The revival of interest in Grieg’s music, which has been gathering
momentum for some little time now, continues with this attractive issue
from Chandos. All the music is relatively early, from the Seven Fugues
of 1861-2, which have no opus number, to the Four Album Leaves,
which, though published in 1878, contain music from as far back as 1864.
Everything here is worth listening to, though of course
the fine sonata is the most substantial work. As you might expect, it
shows throughout the influence of, especially, Chopin and Schumann.
Grieg’s own personality shines through strongly in many places, though;
perhaps most of all in the galloping finale. Here Grieg asks a lot of
his pianist – and the piano – in terms of sheer power of tone;
indeed, you feel that the music is orchestrally conceived in many places.
Here, as elsewhere, Kyoko Tabe, the Japanese soloist, plays with great
technical assurance, and clearly relishes the wildly extravert character
of much of this piece.
The Seven Fugues are a curiosity, but they do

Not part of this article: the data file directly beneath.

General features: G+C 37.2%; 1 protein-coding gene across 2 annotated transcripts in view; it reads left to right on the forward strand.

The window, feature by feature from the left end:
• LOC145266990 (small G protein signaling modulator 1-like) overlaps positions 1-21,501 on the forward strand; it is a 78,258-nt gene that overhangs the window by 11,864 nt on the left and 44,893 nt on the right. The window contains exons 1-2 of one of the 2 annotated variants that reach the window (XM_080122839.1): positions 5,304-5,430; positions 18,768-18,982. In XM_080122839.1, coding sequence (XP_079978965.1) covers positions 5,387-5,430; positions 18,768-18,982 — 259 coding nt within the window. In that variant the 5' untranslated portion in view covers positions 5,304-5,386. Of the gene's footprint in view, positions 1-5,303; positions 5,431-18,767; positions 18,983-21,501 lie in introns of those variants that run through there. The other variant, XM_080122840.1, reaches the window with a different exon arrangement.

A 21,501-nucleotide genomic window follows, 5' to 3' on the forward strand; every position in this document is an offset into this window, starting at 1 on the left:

indicate Grieg’s excellent technique in handling a complex form such
as fugue, and the themes on which the pieces are based have an individuality
that prevents them from being mere clones of JSB. The other three sets
recorded here, op.1, op.3 and op.28, are all similar to the kind of
thing Grieg did so well in the various sets of Lyric Pieces, and
many of them are enchanting. Listen to the relaxed folk-dance rhythms
of op.3 no.5, veering between major and minor, and bringing Dvořák
to mind; or the gentle Chopinesque melancholy of op.1 no.2; or
the evocation of the distant sound of that wonderful Norwegian folk
instrument, the Hardanger fiddle, in the middle of the final number
Even in this music from early in his career, Grieg’s
expressive range and the fertility of his imagination come over strongly,
and Tabe is always a sensitive, responsive interpreter. I hope that
Chandos will find her the opportunity to continue her exploration of
the Grieg repertoire.